This blog post is guest written by Josh Giles, Vice President of Supply at Op4G.
No one would ever try and argue that a face-to-face conversation isn’t the best way to learn something about someone. But when you work in the insights space, that’s not always practical. For starters, it’s expensive. It takes a lot of time – often more time than you have to spare before your deadline. And now, we live in a world where we need to think about the health and safety of our staff and our respondents.
So where does that leave us?
For nearly two decades, online market research has been one of the most cost-effective ways to gain insights in both the consumer and B2B space. And while we continue to see tremendous advances in technology and what’s capable online, perpetual questions still linger such as, “How do we know who we’re actually talking to?”
Data quality will always be the primary concern for all patrons of online research. As companies roll out new tech and expand capabilities, scammers have followed suit, keeping pace with new and creative ways to infiltrate panels and muddy your data. This is why it’s crucial for market research professionals to stay vigilant and engaged in the sample selection process.
Here are four important questions you should be asking yourself when choosing sample sources for your next study:1. Are these respondents double opted in?
Double opt-in (DOI) sources offer up a more engaged universe – simply put. That’s because members or subscribers are asked to confirm or validate their participation. Another way to put it: they’re asked if they really wanted to sign up. If the answer is yes, you can expect them to be more responsive, and more likely to click on that survey link.
If your target audience is very niche, you’ll likely need to move away from sourcing your respondents from a panel (see tip #3). But as long as you go the panel route, make sure you're getting DOI participants.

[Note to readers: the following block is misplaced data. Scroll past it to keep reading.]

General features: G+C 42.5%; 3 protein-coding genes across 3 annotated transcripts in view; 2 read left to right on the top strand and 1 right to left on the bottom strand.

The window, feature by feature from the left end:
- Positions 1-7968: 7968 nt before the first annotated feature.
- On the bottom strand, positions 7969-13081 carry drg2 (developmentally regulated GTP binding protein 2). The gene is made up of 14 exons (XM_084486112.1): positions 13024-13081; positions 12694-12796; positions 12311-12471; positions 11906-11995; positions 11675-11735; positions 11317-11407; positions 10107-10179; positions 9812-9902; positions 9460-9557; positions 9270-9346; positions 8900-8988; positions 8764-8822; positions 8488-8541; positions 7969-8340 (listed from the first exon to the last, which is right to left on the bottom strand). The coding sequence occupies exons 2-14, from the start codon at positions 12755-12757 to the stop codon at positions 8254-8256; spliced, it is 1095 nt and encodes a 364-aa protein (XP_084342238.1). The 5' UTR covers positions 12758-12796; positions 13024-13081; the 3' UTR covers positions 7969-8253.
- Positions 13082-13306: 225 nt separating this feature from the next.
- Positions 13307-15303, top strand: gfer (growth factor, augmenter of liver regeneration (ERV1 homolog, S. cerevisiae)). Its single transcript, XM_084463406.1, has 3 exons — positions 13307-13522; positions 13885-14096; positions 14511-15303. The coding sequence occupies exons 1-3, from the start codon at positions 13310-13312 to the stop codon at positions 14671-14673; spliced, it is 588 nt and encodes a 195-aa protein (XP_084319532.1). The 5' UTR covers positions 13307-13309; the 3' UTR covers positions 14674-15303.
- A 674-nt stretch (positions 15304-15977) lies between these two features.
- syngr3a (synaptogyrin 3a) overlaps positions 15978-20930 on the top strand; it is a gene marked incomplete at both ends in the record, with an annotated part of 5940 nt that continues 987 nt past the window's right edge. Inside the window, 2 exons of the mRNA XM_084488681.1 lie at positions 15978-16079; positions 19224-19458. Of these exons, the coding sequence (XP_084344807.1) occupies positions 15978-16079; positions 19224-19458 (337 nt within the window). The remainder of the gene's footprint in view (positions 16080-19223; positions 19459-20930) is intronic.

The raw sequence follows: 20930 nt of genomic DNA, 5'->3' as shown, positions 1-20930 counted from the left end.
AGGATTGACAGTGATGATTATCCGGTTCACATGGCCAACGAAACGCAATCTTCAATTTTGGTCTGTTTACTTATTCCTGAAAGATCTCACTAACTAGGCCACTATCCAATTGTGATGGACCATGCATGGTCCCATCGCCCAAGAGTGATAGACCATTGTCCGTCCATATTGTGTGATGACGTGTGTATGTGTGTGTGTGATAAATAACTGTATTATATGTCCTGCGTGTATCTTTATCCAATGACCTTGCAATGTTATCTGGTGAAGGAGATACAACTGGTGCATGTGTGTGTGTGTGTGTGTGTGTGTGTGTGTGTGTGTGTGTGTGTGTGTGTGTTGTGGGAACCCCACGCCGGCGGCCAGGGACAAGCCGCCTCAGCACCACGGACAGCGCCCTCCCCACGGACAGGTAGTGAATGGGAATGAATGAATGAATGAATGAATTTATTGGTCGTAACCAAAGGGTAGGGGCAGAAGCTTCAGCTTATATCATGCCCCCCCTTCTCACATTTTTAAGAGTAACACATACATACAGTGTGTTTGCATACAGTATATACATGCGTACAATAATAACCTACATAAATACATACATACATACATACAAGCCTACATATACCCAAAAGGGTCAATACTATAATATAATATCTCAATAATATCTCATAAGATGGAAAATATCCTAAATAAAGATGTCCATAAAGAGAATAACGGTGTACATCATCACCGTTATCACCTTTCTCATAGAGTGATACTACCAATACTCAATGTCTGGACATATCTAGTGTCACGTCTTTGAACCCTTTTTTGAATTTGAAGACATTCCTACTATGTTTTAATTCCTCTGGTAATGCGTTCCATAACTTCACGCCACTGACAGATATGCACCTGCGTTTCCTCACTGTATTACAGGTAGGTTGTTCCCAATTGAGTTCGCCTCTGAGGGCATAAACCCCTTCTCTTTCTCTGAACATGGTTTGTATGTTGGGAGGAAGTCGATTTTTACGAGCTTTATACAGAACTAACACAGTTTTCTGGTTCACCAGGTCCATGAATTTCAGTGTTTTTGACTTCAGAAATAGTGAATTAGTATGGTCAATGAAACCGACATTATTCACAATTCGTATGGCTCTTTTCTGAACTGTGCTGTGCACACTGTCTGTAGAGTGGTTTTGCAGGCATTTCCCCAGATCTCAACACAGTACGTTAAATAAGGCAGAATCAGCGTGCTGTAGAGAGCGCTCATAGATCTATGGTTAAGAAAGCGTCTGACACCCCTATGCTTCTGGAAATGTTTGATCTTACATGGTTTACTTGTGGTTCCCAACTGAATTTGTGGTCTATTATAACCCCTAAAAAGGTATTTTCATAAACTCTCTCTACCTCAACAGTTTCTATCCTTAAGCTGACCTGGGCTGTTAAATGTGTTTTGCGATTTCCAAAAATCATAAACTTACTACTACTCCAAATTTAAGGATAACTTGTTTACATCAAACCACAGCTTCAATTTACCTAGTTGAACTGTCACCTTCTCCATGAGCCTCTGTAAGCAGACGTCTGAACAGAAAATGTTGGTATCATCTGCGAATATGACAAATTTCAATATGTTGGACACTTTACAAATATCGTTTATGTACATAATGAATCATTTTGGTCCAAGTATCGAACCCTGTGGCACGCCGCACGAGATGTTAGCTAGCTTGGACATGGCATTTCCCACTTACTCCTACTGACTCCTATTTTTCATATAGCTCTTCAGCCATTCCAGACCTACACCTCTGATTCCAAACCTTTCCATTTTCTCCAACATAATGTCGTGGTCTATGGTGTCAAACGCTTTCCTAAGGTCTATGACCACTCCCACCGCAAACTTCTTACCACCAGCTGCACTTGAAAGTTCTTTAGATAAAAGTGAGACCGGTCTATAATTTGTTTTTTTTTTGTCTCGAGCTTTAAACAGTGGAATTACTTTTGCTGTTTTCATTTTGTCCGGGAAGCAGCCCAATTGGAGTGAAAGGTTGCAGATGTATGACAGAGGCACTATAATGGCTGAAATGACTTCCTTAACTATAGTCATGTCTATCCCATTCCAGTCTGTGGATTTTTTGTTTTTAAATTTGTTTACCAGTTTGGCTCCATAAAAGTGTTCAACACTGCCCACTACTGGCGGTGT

2. Has anyone validated or verified the identities of these respondents?
There are lots of ways to make sure the person at the other end of the survey link is who they say they are. Some examples that panel companies will implement include collecting and verifying mailing addresses or uploading a valid, government-issued ID.
In the healthcare space, a true provider of medical professionals should be reconciling their database against the National Provider Identifier (NPI) registry. Every healthcare provider has their own NPI number. In the B2B space, several suppliers verify identity using LinkedIn profiles.
3. Where did these respondents come from?
Depending on who you’re trying to reach, there are lots of creative ways to source respondents for a survey. Trade organizations, nonprofits, patient or various advocacy groups. The list goes on and on. But the wider the net you cast, the more likely you are to find some tin cans and license plates in your respondent pool.
What do we mean by this? Good question.
You’re not going to find CEOs reading social media message boards. You won’t see lawyers downloading a mobile gaming app and taking surveys for extra lives.
Sticking with the aquatic theme, the likelihood of finding a substantial number of people who fit a very niche criteria in ‘open water’ – and then convincing them to click on a strange link and take a survey they may never be compensated for – is extremely low.
Make sure you know where your suppliers are finding their recruits, and if you’re comfortable with how that aligns with your target audience.
4. Is the project price tag commensurate with the target audience?
Have you ever gone to a fancy steakhouse and ordered the $9.99 lobster tail? No. You haven’t. That’s because you go to a restaurant like that expecting to pay top-tier prices for top-tier quality. And when you feel like spending $9.99 on dinner, you expect that whatever you eat won’t be lobster.
In all aspects of life, you get what you pay for.
The next time you’re setting the budget for your research study, ask yourself this: how valuable is the time of this particular respondent? And are we adequately compensating them for their time?
For example, we know that doctors are extremely well-compensated for their work. But they work incredibly hard and sacrifice countless hours due to the nature of their job. Twenty minutes of free time is likely much more valuable to them than whatever you can offer them to take a survey, so it's crucial to make it worth their while.
Online research isn’t going anywhere; if anything its use has continued to increase during the last two years of the pandemic. But without careful selection of a sample provider, insights professionals could face issues including poorly written open-ends, contradictory answers, or even low response rates. By following the steps outlined above and remaining vigilant in the sample selection process, researchers can protect themselves against fraud and in turn obtain actionable, genuine insights.
For more information on fraud prevention and data quality, contact our team.